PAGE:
Vol 25, No 2 (2022)
Clinical vignette
Published online: 2022-06-09

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Radiopharmaceutical for detecting PSMA — positive metastatic colon cancer: Matched-pair comparison of 18F-BF3-Cy3-ACUPA and 68Ga-PSMA PET/MRI

Omer Aras1, Cetin Demirdag2, Harikrishna Kommidi3, Richard Ting3, Haluk B. Sayman4
Pubmed: 35699591
Nucl. Med. Rev 2022;25(2):129-130.

Abstract

Prostate-specific membrane antigen (PSMA) — based radiopharmaceuticals are promising for the evaluation of PSMA-positive non-prostate cancers. In this case study, 18F-BF3-Cy3-ACUPA and 68Ga-PSMA positron emission tomography/magnetic resonance imaging (PET/MRI) were compared in a patient with metastatic colon cancer. Both 18F-BF3-Cy3-ACUPA and 68Ga-PSMA PET/MRI showed biopsy-proven metastatic left external iliac adenopathy, highlighting the feasibility of PSMA uptake in PET/MRI of metastatic nodal disease from colon cancer. Along with imaging evaluation, PSMA-based radiopharmaceuticals may also be used as a surrogate imaging tracer for potential theranostic applications using alpha or beta emitters in the context of PSMA-directed radiopharmaceutical therapy in advanced and progressive colorectal cancer.

Clinical vignette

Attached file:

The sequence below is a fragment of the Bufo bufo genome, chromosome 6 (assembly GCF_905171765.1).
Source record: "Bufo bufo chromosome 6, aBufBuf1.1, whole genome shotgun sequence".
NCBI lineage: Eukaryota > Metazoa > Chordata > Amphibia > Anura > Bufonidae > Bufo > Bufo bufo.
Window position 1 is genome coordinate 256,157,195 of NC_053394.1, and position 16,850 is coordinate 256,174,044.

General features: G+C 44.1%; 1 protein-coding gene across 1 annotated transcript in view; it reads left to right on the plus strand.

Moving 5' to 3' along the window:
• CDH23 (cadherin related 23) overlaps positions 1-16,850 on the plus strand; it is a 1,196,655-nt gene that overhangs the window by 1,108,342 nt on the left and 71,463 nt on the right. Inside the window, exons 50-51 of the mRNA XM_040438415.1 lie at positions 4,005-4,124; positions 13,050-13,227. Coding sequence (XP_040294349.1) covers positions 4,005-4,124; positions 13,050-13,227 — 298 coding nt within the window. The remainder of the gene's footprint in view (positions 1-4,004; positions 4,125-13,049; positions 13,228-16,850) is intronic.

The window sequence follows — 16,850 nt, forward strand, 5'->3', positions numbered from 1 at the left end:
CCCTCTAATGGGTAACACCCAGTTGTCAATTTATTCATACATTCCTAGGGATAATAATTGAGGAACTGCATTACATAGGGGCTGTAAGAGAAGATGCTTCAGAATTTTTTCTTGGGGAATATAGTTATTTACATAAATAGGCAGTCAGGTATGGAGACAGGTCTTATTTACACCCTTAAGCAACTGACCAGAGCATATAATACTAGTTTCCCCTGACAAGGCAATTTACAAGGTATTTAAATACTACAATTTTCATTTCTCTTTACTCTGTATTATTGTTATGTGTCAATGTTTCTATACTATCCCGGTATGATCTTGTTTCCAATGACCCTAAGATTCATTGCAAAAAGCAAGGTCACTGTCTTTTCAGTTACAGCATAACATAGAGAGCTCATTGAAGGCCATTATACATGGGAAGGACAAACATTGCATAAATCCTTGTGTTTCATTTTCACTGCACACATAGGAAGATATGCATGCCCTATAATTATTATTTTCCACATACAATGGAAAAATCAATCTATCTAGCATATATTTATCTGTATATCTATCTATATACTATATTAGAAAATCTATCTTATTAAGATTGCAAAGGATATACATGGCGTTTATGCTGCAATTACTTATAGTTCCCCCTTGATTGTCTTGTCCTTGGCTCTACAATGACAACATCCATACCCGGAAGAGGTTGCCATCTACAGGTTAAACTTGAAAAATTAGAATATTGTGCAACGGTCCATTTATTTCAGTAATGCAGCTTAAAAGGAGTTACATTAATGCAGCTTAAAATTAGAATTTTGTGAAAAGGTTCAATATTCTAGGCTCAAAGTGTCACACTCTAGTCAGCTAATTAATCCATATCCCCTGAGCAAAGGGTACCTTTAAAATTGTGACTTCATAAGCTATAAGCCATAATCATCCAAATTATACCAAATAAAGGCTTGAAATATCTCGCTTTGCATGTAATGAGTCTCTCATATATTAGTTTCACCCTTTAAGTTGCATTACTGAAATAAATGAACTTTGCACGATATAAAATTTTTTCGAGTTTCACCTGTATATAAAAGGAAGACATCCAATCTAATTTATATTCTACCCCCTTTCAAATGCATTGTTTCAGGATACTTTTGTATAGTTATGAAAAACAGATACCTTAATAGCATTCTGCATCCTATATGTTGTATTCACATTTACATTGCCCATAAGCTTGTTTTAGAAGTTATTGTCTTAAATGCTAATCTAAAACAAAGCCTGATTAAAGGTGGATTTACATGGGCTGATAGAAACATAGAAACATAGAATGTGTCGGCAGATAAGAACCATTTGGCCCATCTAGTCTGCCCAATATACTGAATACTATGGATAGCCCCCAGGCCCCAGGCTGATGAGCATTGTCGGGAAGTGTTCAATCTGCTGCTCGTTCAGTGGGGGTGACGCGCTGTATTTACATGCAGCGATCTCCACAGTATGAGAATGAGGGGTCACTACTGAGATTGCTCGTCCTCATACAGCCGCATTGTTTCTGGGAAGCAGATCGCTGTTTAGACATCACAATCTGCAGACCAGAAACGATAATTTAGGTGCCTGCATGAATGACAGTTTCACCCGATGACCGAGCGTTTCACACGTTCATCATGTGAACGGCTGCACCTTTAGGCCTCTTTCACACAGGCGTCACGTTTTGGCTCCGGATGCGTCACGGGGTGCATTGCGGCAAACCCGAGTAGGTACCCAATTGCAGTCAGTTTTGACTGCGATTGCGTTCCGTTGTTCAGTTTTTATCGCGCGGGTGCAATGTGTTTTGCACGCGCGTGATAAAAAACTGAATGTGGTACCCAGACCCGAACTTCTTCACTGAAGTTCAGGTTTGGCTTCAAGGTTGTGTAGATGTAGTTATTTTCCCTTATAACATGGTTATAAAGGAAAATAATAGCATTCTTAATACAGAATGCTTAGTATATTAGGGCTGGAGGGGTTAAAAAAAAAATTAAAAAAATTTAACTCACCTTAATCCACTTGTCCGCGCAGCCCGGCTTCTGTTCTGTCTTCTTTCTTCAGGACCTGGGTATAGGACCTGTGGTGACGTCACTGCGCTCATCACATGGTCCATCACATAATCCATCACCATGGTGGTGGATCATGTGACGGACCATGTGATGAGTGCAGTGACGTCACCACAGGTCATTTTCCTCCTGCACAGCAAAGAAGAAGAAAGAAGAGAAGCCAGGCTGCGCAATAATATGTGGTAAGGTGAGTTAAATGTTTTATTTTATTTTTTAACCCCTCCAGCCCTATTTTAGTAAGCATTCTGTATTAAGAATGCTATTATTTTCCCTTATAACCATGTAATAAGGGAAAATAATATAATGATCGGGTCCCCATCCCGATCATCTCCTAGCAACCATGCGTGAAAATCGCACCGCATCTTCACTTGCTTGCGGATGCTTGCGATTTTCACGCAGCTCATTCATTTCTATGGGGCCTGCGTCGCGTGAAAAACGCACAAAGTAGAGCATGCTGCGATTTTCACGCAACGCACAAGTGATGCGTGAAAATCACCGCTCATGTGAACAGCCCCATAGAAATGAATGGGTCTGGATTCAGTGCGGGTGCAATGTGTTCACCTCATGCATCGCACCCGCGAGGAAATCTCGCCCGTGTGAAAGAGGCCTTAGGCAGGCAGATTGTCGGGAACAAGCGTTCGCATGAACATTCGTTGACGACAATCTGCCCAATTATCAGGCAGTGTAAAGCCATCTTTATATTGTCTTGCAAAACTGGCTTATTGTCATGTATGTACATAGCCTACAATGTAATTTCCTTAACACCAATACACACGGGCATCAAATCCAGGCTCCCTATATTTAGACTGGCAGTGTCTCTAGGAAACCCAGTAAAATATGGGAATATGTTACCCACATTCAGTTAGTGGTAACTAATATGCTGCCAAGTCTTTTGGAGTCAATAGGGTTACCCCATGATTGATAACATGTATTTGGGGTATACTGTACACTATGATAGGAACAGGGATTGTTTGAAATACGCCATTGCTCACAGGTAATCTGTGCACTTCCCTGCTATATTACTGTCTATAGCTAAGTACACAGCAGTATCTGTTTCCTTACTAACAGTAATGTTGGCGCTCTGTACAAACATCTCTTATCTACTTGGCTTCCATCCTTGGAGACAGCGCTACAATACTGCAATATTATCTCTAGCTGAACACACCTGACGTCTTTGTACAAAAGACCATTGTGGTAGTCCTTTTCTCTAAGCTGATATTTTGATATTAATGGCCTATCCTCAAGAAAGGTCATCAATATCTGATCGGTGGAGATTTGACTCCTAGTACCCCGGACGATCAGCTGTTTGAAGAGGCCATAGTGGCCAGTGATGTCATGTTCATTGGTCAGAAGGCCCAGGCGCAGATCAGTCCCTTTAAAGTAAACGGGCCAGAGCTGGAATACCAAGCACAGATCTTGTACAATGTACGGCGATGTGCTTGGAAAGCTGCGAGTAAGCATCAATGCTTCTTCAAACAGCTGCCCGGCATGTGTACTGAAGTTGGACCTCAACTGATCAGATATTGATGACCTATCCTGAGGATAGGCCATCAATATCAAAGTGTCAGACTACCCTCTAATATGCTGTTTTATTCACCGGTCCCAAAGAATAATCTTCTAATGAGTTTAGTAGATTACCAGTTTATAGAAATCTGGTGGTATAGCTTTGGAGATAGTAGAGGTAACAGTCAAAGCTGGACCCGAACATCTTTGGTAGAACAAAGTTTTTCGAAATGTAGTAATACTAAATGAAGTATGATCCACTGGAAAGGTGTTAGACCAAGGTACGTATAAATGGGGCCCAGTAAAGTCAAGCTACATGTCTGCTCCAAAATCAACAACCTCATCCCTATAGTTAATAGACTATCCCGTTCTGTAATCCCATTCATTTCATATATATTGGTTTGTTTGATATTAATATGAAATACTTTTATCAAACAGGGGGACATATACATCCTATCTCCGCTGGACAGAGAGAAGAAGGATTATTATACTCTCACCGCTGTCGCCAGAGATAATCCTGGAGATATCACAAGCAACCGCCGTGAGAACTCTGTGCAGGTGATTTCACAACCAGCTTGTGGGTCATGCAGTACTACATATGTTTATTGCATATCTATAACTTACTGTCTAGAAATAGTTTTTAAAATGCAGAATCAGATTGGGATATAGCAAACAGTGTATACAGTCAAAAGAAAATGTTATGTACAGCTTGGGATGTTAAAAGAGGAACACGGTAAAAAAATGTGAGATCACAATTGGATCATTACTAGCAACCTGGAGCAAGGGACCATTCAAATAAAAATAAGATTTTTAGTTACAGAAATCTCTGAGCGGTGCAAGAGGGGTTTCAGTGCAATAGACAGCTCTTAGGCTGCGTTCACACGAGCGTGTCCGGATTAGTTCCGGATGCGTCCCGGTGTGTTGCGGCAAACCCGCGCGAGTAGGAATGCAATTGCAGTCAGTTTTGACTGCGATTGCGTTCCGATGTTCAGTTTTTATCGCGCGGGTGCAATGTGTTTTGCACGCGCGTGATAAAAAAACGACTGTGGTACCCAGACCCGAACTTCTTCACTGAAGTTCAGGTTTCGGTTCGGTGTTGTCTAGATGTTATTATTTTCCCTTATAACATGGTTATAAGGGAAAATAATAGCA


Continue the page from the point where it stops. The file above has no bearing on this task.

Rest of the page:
Nuclear Medicine Review 2022, 25, 2: 129–130

DOI: 10.5603/NMR.a2022.0027

Copyright © 2022 Via Medica

ISSN 1506–9680, e-ISSN 1644–4345

Radiopharmaceutical for detecting PSMA — positive metastatic colon cancer: Matched-pair comparison of 18F-BF3-Cy3-ACUPA and 68Ga-PSMA PET/MRI

Omer Aras1Cetin Demirdag2Harikrishna Kommidi3Richard Ting3Haluk B. Sayman4
1Departament of Radiology, Memorial Sloan Kettering Cancer Center, New York, United States
2Department of Urology, Cerrahpasa Medical Faculty, Istanbul, Turkey
3Department of Radiology, Weill Cornell Medicine, New York, United States
4Department of Nuclear Medicine, Cerrahpasa Medical Faculty, Istanbul University-Cerrahpasa, Istanbul,Turkey

[Received 5 IX 2021; Accepted 1 IV 2022]

Correspondence to: Omer Aras, Departament of Radiology, Memorial Sloan Kettering Cancer Center, 300 East 66th Street, Suite 1511, New York, NY 10065, United States, e-mail: dromeraras@gmail.com or araso@mskcc.org

This article is available in open access under Creative Common Attribution-Non-Commercial-No Derivatives 4.0 International (CC BY-NC-ND 4.0) license, allowing to download articles and share them with others as long as they credit the authors and the publisher, but without permission to change them in any way or use them commercially.